Being seated on a chair, let the foot be slightly advanced beyond the perpendicular of the knee. Let the knee and foot be everted, or turned outwards, as far as is found comfortable to the party to be experimented upon, then let the poker (or tongs) be placed between the heads of the fourth and fifth metatarsal bones ; with the poker thus adjusted, let the foot be gently raised and depressed from the heel, but rather quickly, but not so as to contract the muscles rigidly. In this position, by so moving, considerable weight will be felt. Next, revert the experiment. Retain the poker in its original position, but invert the foot, and slightly depress the external border; then elevate and depress the foot, so adjusted, as before. In this

position, very slight weight will be felt as compared with the forei going.

Again, place the foot in the position first described-everted, and apply the poker between the heads of the first and second metatarsal bones, being the site of the anterior internal axis. Next, gently raise and depress the foot as before, in this position slight weight will be felt. Revert the order of experiment. Invert the foot, depressing its external border as before described, still retaining the instrument over the internal axis, raise and depress the foot, when the feeling of weight will be found very considerable, as compared with the same weight felt with the foot everted.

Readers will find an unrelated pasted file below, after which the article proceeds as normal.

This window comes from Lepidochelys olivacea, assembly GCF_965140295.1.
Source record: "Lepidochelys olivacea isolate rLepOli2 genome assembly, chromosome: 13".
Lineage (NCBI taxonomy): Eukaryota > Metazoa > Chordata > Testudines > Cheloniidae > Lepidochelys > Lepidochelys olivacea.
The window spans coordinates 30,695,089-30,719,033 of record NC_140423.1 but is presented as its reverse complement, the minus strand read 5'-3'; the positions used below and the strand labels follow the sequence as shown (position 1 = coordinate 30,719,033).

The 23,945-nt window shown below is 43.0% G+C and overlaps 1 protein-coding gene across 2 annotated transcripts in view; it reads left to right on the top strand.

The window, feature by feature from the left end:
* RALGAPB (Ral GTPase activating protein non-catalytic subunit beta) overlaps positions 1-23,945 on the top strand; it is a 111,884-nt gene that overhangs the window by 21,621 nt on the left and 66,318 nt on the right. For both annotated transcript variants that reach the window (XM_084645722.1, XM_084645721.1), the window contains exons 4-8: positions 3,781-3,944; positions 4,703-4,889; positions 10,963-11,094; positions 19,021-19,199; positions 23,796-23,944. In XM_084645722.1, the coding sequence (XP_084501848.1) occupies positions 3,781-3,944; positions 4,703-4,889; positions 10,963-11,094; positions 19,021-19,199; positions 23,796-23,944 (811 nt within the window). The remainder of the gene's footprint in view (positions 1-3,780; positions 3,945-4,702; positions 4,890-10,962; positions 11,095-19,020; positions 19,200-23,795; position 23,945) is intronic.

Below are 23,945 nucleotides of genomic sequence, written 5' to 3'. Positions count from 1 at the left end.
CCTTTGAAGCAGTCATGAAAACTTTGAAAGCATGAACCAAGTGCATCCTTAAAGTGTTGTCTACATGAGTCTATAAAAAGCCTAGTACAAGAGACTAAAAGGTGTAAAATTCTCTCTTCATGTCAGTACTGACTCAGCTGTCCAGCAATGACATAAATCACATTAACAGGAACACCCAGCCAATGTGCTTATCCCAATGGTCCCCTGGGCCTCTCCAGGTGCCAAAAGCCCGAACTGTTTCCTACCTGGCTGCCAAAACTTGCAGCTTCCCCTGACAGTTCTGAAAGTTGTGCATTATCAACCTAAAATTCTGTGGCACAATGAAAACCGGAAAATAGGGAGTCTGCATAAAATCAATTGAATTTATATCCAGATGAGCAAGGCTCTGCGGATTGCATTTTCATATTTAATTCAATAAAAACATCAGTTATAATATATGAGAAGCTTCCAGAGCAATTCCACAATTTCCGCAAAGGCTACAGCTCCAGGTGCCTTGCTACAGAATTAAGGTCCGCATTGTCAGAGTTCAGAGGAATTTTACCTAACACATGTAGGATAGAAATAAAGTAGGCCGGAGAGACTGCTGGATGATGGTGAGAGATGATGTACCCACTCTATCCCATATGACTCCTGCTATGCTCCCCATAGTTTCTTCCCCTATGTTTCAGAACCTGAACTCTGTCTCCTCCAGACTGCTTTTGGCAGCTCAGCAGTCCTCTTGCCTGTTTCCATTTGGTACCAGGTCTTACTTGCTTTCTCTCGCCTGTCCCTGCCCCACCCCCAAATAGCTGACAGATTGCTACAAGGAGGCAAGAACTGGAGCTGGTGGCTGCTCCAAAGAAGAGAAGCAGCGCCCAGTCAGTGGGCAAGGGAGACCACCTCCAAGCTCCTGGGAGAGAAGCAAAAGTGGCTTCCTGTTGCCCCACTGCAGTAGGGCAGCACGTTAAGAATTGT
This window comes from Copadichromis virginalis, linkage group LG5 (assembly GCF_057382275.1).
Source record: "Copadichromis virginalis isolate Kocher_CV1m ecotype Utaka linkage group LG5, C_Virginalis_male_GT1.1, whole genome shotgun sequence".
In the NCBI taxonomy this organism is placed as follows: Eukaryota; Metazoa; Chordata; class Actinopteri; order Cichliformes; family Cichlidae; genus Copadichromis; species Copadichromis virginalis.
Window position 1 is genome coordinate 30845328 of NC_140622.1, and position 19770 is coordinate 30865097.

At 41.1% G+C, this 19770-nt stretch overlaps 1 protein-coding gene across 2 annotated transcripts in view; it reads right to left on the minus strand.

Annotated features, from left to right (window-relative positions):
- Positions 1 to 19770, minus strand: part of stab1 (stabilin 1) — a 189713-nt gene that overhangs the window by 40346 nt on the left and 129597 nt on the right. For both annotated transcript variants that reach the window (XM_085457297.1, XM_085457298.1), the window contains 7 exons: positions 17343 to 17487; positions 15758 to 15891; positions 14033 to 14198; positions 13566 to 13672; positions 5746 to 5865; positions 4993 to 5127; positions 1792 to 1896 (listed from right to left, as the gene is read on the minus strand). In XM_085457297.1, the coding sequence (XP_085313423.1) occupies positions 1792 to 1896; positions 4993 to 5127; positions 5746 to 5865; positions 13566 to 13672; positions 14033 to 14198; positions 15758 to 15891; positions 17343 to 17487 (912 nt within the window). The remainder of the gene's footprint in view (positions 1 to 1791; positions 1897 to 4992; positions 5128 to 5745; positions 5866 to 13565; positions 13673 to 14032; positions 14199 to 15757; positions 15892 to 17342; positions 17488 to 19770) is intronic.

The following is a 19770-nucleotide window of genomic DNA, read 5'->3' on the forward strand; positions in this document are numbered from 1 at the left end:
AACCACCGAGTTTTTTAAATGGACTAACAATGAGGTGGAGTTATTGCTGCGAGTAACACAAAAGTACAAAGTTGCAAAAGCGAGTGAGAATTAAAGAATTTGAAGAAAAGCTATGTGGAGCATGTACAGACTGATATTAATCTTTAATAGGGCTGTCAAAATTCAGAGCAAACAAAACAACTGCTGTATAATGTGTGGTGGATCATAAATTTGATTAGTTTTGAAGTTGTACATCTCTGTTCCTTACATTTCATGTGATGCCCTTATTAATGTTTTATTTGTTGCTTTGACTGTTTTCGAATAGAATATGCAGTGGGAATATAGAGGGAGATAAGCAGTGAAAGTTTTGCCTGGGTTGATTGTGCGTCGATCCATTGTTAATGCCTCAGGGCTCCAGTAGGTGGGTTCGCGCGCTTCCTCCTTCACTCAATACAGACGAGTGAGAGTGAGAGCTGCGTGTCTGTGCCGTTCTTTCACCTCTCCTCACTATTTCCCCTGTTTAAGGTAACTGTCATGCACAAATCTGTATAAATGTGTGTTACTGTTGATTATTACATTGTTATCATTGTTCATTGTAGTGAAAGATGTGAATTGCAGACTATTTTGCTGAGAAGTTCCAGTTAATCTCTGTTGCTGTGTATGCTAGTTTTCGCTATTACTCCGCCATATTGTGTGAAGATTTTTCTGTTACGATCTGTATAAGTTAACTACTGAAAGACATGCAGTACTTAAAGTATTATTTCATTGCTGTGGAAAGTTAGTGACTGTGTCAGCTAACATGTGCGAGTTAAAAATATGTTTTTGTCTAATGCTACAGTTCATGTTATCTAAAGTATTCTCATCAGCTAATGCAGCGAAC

What relation, it is asked, have the preceding experiments in elucidating the hypothesis here discussed ? As follows. The interior articular extremity of the tibia is divided by a slight ridge about its middle, the internal half of which is more depressed than the external, and, of course, as compared with the internal, the external half is elevated. By everting the leg and foot, the tibial articulation, in its external half, is depressed; whilst elevating the external border of the foot, and depressing the internal, the external surfaces of the tibio-astragaloid articulation are made to closely approximate each other, and the synovial membrane of the opposing surfaces, is thuswise made to approximate its own surfaces most closely. The consequences of this are, that the force, whatever it may be, passing through the joint, is uninterrupted while passing from one surface to the other; and, therefore, if direction of force has any thing to do with the sensation experienced in the joint, in such case, both synovial surfaces will be alike, so far, at least, as the line of direction is concerned. At the same time, from the nature of a shut sac, the force must be received upon one surface from behind, and on the opposite in the front; whilst, moreover, from two surfaces receiving force in the same direction, and nearly at the same instant, in the place of one surface, a larger sentient surface is exposed to the influence of its appropriate stimulus. But when the foot is inverted, and its external axis depressed, the external portion of the tibio-astragaloid articulation is widely separated from its opposing surfaces; and for a force to reach the internal portion of the articulation, in place of the external, a circuitous route must be taken, involving inuch expenditure of its original impetus, by the force having to cross the foot, and, in so doing, meet with friction sufficient to bring much of it to composition ere it reaches the principal sentient articulation, which will amply account for the diminished feeling of weight, when the foot is inverted, and a poker, or any other instrument, is resting over the external pedal axis.